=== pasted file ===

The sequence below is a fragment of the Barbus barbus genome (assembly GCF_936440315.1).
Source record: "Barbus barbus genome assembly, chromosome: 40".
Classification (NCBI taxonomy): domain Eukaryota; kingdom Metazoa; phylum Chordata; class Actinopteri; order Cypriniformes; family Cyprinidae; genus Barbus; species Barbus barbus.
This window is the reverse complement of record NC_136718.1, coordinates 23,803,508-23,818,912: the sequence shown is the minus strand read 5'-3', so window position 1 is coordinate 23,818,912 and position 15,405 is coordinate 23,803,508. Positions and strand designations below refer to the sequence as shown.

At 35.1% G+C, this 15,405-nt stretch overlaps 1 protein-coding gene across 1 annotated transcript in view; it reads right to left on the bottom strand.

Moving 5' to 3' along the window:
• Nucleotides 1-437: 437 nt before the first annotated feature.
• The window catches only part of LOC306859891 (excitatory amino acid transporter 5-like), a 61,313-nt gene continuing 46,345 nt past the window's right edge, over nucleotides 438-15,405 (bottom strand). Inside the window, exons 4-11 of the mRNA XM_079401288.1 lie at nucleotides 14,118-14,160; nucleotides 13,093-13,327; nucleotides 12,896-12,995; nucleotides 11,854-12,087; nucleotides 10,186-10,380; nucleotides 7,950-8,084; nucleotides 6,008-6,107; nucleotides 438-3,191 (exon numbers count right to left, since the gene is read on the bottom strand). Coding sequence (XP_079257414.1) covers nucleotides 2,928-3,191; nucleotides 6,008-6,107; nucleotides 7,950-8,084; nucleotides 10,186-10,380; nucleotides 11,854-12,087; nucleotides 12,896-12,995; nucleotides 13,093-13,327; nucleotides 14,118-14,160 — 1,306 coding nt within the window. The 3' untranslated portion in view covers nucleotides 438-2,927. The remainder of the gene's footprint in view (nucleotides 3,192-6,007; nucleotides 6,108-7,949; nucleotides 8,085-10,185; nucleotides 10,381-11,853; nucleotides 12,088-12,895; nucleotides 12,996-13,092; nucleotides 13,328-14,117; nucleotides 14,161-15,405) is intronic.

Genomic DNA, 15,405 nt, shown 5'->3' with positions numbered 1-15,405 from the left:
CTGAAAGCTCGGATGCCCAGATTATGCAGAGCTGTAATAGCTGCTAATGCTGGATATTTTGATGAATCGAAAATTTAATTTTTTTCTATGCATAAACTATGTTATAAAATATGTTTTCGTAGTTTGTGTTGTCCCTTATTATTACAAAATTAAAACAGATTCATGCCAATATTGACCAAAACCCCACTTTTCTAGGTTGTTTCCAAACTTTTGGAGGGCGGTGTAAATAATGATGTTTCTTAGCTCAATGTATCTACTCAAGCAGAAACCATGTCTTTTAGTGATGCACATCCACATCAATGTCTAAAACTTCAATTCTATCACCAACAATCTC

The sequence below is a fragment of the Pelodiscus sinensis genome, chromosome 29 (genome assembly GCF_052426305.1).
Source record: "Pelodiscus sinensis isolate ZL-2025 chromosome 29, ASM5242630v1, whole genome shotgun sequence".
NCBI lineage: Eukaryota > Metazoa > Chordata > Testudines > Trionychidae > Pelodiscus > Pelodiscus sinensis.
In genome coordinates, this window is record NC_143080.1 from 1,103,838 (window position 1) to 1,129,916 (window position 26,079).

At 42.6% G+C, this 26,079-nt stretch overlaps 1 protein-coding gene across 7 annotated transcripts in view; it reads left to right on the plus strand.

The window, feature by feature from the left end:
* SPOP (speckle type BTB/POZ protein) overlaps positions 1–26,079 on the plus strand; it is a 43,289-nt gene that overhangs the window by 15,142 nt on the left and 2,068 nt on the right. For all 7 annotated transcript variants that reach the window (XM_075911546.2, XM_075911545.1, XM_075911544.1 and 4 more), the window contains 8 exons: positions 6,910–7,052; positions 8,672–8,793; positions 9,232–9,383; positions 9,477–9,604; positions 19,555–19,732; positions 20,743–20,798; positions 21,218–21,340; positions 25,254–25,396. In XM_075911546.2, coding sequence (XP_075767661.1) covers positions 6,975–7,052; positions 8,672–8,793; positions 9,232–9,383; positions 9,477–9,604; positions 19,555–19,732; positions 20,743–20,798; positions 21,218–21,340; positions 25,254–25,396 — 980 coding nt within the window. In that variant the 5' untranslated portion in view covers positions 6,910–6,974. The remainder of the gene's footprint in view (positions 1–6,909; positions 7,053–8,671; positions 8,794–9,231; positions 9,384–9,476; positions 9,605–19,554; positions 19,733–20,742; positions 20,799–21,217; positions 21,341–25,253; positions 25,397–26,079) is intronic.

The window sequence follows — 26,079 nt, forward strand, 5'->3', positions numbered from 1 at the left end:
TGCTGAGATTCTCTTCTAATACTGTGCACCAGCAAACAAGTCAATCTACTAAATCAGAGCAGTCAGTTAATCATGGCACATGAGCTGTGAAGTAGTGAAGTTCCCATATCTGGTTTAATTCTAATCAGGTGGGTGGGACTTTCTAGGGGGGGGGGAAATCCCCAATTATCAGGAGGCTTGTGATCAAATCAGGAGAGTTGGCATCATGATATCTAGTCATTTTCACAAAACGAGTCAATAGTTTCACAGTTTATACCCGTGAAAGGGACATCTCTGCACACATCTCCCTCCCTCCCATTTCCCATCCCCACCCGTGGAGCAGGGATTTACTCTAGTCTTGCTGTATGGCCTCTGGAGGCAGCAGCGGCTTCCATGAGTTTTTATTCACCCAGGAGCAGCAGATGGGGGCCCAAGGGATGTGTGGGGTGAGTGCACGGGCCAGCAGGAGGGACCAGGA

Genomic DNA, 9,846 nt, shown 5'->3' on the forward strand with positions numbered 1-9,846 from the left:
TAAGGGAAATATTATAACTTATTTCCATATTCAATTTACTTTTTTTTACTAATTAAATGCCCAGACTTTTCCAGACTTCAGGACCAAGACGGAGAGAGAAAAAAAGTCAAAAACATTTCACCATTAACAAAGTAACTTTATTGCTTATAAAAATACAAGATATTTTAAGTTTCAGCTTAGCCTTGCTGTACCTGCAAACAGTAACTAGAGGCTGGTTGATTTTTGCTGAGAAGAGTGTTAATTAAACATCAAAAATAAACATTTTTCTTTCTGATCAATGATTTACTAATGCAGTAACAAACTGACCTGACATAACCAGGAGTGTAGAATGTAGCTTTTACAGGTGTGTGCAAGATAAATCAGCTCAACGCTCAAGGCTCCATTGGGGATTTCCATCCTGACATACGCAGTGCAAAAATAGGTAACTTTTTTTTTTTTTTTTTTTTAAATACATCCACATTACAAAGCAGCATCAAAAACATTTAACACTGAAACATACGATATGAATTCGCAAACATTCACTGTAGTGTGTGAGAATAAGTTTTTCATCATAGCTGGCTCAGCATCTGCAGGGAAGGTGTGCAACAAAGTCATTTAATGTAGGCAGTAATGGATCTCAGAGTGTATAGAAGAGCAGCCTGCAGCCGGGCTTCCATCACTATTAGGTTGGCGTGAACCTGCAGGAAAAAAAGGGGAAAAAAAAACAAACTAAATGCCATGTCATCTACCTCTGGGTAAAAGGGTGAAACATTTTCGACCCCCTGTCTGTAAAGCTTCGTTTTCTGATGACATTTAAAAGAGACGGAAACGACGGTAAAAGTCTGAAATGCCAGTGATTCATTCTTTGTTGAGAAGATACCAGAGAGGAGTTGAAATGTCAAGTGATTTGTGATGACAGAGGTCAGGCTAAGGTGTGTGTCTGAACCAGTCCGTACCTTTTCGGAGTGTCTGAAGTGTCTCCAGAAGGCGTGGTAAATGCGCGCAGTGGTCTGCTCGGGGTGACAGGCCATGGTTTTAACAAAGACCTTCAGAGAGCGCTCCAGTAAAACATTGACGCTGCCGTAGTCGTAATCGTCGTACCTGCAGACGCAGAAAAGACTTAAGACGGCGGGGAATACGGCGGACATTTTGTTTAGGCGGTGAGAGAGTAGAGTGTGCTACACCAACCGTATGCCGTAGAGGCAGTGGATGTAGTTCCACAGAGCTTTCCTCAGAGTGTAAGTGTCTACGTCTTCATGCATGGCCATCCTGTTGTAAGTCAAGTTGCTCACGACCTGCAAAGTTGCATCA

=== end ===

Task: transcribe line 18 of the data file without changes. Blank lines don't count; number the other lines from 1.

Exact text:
The window sequence follows — 26,079 nt, forward strand, 5'->3', positions numbered from 1 at the left end: